Misdiagnosis of Death

Whether there is life after death will always be a matter of contention, belief or point of view, but throughout history one phenomenon that has helped cloud the issue further is that of misdiagnosed death, it seems that despite the enormous scientific progress made by man, the line separating life from death remains a very thin one.

Morgue

The Final Journey

People are fascinated by death. Despite the western world becoming increasingly secular, with traditional doctrinal understandings of heaven and the after life becoming relegated to those who follow specific faiths, people are still fascinated by what happens after death and many who have rejected their religious upbringing still refuse to accept the possibility that when you die, you simply rot.

Dawn of the Dead

As we learn how doctors make their diagnoses, so we also hear from people who have "come back" from the dead. In the voodoo tradition of Haiti there is great reverence for the dead and a central aspect of the voodoo belief system is the notion of zombies - recently deceased corpses coming back to life. Despite being a somewhat primitive faith, Shamanism and voodoo is still practised in Haiti and over the years psychologists and medical experts have researched into the many claims over the years of zombification. A widely reached conclusion is that the shaman or witch doctor has given individuals a combination of natural medicines that simulate death, causing the vital signs to drop, and the victim falls into a comatose state. The victim is then misdiagnosed as being dead, only to be revived hours or even days later. In broader terms, it could be argued that throughout history such naïve misunderstandings have lead to myths and legends of the "undead".

The Resurrection? Miracle or Misdiagnosis?

Did Jesus rise from the grave, or is it possible that one of the greatest stories ever told could in actual fact be nothing more than an incredibly high profile case of misdiagnosis of death? At the heart of the mystery is the suspicion that Jesus might not actually have died on the cross. It is widely considered that the act of crucifixion caused the victim to die of asphyxiation as the position of the body can cause it's own weight to prevent the lungs from functioning properly. However, it has also been proved that it is perfectly possible to survive crucifixion. It is not a quick death, as a person with hands outstretched to the side at an angle fit for being attached to a cross could live for hours before finally suffocating; plus, there are historical records of people who did survive this brutal method of execution. It is possible then, that Jesus was mistakenly presumed as dead, taken down from the cross and left for dead, only to later regain consciousness. Now, how did he move that darn boulder...

Follow the Light...

A closely related to the misdiagnosis of death is that of Near Death Experiences. Traditionally this term referred to a belief that the spirit or soul leaves the physical body usually after a major trauma, such as accidents, illnesses, a comatose state, under anaesthesia, unconsciousness, physical injury or even during severe allergic reactions. Simply put, it is a moment of release by the soul from the physical. Most people report that during these experiences they are outside of their physical bodies - travelling through a tunnel toward a source of white light. Accounts often report that during these NDEs the subject meets a deceased relative or heavenly being, coming to a precipice or place where a decision about life or death must take place, seeing one's life pass before their eyes, acute awareness, a feeling of timelessness and intense emotions. But are these testimonies the premonitions of someone dying and experiencing heaven, or merely a chemical mis-wiring of the brain?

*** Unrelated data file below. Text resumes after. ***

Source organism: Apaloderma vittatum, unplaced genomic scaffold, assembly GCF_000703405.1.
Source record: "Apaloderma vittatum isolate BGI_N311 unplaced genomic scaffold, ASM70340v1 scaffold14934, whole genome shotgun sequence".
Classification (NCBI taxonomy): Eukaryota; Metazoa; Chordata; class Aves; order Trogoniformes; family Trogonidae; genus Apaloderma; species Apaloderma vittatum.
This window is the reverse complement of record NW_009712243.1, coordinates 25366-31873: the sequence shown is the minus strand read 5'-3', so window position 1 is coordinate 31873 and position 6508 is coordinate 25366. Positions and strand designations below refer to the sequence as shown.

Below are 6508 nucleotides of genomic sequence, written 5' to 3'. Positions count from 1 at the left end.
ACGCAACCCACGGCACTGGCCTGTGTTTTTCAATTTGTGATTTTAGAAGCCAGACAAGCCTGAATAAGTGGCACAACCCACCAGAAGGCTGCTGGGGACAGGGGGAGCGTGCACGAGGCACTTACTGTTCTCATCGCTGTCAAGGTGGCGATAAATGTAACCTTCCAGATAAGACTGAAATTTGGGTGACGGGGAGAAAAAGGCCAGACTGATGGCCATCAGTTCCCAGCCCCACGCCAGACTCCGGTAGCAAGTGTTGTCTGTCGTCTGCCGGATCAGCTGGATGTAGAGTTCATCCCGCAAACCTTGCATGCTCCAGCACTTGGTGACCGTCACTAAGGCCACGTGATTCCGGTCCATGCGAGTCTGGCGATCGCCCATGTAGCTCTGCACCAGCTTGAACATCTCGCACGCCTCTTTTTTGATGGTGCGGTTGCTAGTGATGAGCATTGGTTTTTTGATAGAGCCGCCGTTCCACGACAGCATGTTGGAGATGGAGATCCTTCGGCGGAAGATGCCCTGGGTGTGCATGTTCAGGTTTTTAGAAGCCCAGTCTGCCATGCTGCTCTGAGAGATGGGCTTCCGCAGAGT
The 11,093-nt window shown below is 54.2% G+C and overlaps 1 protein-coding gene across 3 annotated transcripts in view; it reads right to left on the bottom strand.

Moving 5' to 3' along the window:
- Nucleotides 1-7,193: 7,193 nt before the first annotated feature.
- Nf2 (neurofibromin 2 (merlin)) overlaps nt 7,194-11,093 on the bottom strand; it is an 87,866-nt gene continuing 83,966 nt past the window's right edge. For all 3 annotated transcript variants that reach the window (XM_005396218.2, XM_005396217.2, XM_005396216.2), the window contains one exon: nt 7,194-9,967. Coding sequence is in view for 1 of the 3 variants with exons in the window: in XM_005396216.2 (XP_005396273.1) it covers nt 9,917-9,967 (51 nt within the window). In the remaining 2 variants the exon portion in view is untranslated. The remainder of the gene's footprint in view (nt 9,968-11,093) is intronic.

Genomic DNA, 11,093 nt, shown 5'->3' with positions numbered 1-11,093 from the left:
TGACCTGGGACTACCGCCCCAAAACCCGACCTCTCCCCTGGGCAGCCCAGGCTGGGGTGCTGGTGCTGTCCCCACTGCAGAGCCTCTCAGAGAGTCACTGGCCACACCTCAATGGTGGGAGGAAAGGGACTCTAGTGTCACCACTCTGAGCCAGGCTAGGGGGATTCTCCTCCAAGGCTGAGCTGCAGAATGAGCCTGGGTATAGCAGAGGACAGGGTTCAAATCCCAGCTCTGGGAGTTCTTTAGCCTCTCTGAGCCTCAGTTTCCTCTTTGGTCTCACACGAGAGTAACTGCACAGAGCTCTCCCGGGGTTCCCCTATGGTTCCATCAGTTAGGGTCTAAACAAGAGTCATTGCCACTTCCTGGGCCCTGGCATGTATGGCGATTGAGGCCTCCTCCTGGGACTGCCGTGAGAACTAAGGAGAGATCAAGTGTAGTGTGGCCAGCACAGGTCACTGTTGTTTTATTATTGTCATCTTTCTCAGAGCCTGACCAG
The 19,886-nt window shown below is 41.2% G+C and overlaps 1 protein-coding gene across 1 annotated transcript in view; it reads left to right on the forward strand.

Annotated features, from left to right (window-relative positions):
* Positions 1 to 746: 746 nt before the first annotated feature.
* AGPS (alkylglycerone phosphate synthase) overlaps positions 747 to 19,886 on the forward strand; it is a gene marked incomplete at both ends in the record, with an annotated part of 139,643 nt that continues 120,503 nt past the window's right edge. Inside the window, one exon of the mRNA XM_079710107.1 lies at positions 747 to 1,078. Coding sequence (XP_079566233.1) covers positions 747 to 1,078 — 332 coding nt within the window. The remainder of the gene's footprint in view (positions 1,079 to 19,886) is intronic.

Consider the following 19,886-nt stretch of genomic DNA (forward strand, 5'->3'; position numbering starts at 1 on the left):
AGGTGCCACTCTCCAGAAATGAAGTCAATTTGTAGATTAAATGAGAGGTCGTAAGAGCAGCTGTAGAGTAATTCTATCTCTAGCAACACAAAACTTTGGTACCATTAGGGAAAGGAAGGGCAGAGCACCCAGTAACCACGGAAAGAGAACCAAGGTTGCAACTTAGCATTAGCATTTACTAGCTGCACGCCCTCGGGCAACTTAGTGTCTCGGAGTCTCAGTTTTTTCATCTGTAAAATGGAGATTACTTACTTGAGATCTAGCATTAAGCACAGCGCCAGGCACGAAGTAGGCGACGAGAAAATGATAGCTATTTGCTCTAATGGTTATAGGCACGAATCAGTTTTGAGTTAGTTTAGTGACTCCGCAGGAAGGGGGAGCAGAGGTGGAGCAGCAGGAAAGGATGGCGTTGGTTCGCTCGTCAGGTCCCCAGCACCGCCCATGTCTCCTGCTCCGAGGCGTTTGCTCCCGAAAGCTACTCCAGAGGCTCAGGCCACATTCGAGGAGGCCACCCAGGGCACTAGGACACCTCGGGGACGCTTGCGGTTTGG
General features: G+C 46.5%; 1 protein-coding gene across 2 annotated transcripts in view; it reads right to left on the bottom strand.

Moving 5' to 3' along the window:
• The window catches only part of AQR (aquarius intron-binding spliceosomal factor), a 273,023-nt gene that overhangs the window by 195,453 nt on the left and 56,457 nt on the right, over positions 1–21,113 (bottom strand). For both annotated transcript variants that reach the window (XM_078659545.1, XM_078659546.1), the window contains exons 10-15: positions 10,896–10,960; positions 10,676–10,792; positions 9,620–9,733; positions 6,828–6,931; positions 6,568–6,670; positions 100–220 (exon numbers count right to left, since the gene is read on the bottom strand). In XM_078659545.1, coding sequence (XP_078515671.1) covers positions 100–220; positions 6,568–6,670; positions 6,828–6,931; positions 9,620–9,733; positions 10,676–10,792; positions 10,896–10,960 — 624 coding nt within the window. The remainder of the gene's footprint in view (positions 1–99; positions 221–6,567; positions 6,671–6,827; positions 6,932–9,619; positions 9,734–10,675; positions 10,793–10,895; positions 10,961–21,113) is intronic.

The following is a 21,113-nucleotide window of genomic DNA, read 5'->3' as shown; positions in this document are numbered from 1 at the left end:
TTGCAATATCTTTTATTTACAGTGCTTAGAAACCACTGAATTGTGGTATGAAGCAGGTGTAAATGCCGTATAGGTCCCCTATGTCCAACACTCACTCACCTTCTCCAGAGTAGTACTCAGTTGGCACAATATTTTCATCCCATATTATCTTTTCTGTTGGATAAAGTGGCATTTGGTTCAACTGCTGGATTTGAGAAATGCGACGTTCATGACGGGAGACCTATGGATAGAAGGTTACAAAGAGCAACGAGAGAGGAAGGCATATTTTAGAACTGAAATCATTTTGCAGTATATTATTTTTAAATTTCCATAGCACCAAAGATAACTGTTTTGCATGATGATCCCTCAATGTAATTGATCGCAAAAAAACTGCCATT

A Drowning Epiphany

Of course the question that needs to be asked is this: how can you have a true account of what happens after death when, by definition, those who 'cross over' are dead and cant' exactly pop round for a cup of tea and a chat without the help of a good medium! Well, many claims of near death experiences stem from those who very nearly drown and whose body technically dies for a matter of moments, only to be revived; many have testified that they have experienced the white light and more often than not, an overwhelming sense of release, pleasure and calm serenity. When the person is revived they can attribute this sensation to be a spiritual awakening from the other side, but scientists generally attribute this to the fact that just before a drowning victim is overcome their brain releases endorphins - the chemical generated by the brain during intense exercise - which cause an overwhelming calmness to take hold. So is this accountable for all those near death experiences?

Higher State of Being

Around eighty percent of the people who experienced near-death states claim that their lives were forever changed by what happened to them. Many have lost their fear of death, become more spiritual and less religious and can engage in abstract thinking more easily, possessing a more philosophical approach to life. In most testimonies there dawns a newly realised conviction of a life purpose, while some declare that physical attributes have become altered, including heightened senses. In really extreme cases, those who have had NDEs claim to have developed psychic abilities and claim to have premonitions of the future. Whether or not these experiences are the product of some higher power or merely a chemical anomaly in the brain, it seems that something does definitely occur in the mind of the individual and that these changes are often highly positive, so perhaps it is pointless to scrutinise it and just accept that whatever happens when we meet our end, death isn't as horrific an ordeal as we might fear!